Review: Asia Pacific Signature Art Prize 2018

Written By Christine Han

1st Dec 2018

Category: Review

Signature Art Prize 2018 presented by the Asia Pacific Breweries Foundation and organised by Singapore Art Museum, installation view, National Museum of Singapore, 25 May – 2 September 2018

What is it to live in contemporary times? How do contemporary artists in the Asia Pacific respond to the main currents of social life, mass culture, and political struggles? What implications might modernity and postmodernity have for contemporary life, thought and art in this region?

The Signature Art Prize 2018 organised by the Singapore Art Museum and the Asia Pacific Breweries Foundation looks at contemporary art and the complex issues facing humanity in Asia Pacific and Central Asia. Specifically, the fifteen contemporary young artists reflect deeply on how to represent this contemporaneity, how they can make sense of it, and how they can live it. A visible strand explores the awkward historical, conceptual, and aesthetic question of “place”, and with that, the cultural backgrounds in Asia which have always been seen as related to traditions and ethnicity.

Au Sow Yee, The Kris Project, 2016, mixed media installation with video, objects, documents, photographs and lightbox, dimensions variable. Collection of the artist.

At the start, the exhibition introduces Malaysian artist Au Sow Yee whose work The Kris Project draws on and engages critically with visual and textual archives comprising of illustrations, videos, photographs, postcards, documents, objects, and artefacts relating to the Sinophonic film industry in the sixties across Southeast Asia, Hong Kong and Taiwan. Au also turns her camera to the rainforests in Malaysia which were battlegrounds for the Malayan Communists and British forces, recounting Malaysian fables and folktales and imagined histories of Cathay-Keris movies and possible futures.  There are moments of nostalgia and uncertainty, as well feelings of hope and liberation.

Phan Thao Nguyen, Tropical Siesta, 2015 – 2017, 2-channel video and oil painting on x-ray film backing (set of 6). Various dimensions, video duration 14:00 mins. Collection of the artist, private collections.

Among the most striking features of contemporaneity, these same qualities of simultaneity, juxtaposition, of the side-by-side, of the dispersed, are also found in the work of overall winner of Signature Art Prize 2018—Vietnamese artist Phan Thao Nguyen’s Tropical Siesta—which looks at the facts and fantasies of Vietnam and its rural landscapes, cultural memory and heritage. Through the eyes of French Jesuit missionary, Alexandre de Rhodes, who travelled through the country in the 17th century, Phan interprets and spins a tale of multiple temporalities on film and canvas, of a water goddess and children, juxtaposing high and popular culture, the pragmatic and the utopian.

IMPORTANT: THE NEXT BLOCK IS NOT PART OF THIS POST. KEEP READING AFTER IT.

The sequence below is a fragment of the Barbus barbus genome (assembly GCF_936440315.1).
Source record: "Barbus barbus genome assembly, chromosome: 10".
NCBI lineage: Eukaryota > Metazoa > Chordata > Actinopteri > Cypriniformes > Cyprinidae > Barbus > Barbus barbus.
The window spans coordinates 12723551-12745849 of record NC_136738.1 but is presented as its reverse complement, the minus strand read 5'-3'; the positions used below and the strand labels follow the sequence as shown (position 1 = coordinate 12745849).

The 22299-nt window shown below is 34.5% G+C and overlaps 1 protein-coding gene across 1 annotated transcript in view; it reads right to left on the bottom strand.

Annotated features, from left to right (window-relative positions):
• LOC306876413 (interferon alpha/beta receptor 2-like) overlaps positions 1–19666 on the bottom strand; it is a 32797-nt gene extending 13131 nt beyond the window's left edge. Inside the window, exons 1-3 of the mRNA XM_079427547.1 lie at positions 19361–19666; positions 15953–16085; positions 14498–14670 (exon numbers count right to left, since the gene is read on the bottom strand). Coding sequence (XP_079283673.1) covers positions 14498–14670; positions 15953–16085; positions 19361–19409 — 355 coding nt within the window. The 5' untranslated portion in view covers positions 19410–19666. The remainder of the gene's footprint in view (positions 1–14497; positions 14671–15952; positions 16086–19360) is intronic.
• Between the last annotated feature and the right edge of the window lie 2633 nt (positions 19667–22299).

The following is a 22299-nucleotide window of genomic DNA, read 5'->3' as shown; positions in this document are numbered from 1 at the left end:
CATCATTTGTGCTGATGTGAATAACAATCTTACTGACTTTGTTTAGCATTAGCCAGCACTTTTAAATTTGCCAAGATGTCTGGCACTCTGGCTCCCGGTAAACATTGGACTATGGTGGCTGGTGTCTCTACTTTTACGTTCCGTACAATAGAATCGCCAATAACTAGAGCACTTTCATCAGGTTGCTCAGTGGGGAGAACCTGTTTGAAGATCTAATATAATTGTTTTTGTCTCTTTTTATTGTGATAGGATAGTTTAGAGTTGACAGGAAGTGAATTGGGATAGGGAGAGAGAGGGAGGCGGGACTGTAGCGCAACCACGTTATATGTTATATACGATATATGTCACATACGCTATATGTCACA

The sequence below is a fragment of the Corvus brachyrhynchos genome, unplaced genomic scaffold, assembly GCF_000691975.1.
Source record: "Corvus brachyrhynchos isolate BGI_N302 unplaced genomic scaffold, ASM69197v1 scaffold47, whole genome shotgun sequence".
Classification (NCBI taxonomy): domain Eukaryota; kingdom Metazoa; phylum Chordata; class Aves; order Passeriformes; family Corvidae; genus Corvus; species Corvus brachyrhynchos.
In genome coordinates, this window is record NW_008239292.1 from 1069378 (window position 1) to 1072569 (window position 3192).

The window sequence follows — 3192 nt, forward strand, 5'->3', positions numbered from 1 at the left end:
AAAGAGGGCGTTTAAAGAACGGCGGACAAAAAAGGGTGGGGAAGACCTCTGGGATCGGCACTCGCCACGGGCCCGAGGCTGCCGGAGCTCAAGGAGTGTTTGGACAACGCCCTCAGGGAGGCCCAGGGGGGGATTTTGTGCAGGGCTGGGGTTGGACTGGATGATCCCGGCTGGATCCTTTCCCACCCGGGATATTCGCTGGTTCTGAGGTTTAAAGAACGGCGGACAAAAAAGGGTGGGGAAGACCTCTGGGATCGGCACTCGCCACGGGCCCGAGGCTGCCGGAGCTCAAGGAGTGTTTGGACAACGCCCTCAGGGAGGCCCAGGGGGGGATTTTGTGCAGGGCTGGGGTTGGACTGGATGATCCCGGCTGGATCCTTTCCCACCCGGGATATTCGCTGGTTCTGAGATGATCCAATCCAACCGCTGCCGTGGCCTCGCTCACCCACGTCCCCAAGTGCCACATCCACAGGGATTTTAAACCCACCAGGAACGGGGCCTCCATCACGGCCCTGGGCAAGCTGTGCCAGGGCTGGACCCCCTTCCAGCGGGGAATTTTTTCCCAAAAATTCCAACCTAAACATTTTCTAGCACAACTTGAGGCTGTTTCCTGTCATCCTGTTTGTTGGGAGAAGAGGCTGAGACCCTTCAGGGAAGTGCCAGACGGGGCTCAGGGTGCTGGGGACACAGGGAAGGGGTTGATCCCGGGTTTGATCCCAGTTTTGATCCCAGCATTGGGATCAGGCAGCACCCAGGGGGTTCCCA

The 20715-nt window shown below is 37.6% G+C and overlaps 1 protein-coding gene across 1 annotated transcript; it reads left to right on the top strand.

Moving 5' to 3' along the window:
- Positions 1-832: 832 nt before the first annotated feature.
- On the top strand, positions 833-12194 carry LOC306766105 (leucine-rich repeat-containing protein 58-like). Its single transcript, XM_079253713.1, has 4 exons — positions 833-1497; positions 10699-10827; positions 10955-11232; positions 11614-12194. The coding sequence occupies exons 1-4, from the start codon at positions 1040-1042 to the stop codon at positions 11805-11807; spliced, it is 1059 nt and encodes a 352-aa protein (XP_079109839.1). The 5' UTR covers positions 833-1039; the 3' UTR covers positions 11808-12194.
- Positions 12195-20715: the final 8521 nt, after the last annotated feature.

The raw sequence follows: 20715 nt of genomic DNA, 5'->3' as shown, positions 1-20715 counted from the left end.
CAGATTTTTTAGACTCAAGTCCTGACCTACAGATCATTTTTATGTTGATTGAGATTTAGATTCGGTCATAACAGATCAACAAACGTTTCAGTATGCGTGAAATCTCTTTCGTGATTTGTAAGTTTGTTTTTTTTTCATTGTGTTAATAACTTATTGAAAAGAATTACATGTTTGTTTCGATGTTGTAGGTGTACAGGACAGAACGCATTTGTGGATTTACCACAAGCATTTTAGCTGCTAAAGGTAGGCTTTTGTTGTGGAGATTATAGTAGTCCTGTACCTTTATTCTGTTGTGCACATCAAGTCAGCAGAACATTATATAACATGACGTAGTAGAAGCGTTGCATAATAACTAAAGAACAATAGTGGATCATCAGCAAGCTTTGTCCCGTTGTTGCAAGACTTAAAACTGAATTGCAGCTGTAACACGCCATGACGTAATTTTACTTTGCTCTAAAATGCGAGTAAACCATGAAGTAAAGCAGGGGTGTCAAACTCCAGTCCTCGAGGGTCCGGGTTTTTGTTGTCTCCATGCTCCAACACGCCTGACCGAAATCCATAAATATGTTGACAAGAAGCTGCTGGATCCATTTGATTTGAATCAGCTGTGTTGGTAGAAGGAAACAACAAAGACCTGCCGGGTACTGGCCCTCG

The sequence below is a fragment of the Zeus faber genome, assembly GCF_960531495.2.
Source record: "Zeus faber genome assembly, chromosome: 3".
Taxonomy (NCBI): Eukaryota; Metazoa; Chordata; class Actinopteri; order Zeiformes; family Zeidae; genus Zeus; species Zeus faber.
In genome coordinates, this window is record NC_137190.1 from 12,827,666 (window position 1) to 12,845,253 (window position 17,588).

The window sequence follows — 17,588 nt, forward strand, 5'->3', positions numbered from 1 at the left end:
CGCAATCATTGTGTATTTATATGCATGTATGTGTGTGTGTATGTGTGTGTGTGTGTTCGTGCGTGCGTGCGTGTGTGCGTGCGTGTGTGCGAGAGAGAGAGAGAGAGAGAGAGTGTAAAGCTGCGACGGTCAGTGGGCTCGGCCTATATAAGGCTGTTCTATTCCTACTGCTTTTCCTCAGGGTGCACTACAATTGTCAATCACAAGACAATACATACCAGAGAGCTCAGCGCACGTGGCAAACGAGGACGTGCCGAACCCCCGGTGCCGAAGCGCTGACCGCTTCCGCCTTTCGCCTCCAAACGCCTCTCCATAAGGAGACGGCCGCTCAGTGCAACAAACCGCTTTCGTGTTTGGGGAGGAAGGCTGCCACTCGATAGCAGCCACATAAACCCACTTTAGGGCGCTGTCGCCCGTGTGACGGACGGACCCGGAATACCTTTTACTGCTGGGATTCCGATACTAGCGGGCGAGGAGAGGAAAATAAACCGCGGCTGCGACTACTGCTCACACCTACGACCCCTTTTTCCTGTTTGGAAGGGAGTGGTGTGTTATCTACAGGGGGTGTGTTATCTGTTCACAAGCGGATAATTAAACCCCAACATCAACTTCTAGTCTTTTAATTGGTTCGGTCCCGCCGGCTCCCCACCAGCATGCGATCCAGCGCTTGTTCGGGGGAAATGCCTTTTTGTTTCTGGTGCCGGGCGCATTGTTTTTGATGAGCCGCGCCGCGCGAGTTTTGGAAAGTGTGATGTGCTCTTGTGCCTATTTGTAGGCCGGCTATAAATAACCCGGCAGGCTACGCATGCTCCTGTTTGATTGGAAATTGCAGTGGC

Gede Mahendra Yasa, After Paradise Lost #1, 2014, acrylic on canvas, 190 x 250 cm, private collection.

In another section of the gallery, Indonesian artist Gede Mahendra Yasa was given the People’s Choice Award, as he looks to compressing time and space on a large canvas After Paradise Lost #1—that brings persons, things and ideas together under the history of the modern, the postmodern and the contemporary. In his painting, the masterpieces of 19th century European painters Nicolaas Pieneman and Theodore Gericault are juxtaposed with pioneering Indonesian artist Raden Saleh’s The Arrest of Prince Diponegoro (1857) and A Flood in Java (c. 1865 – 1876). Based on themes of nation, belonging, slavery, cultural memory, geographies and even pastimes of the new generation, this work builds dialogue across multiple temporalities and between history, society, areas of divide, and weaves them together to discern a precise sense of the “Indonesian archipelago” and its sensibility in all its complexity.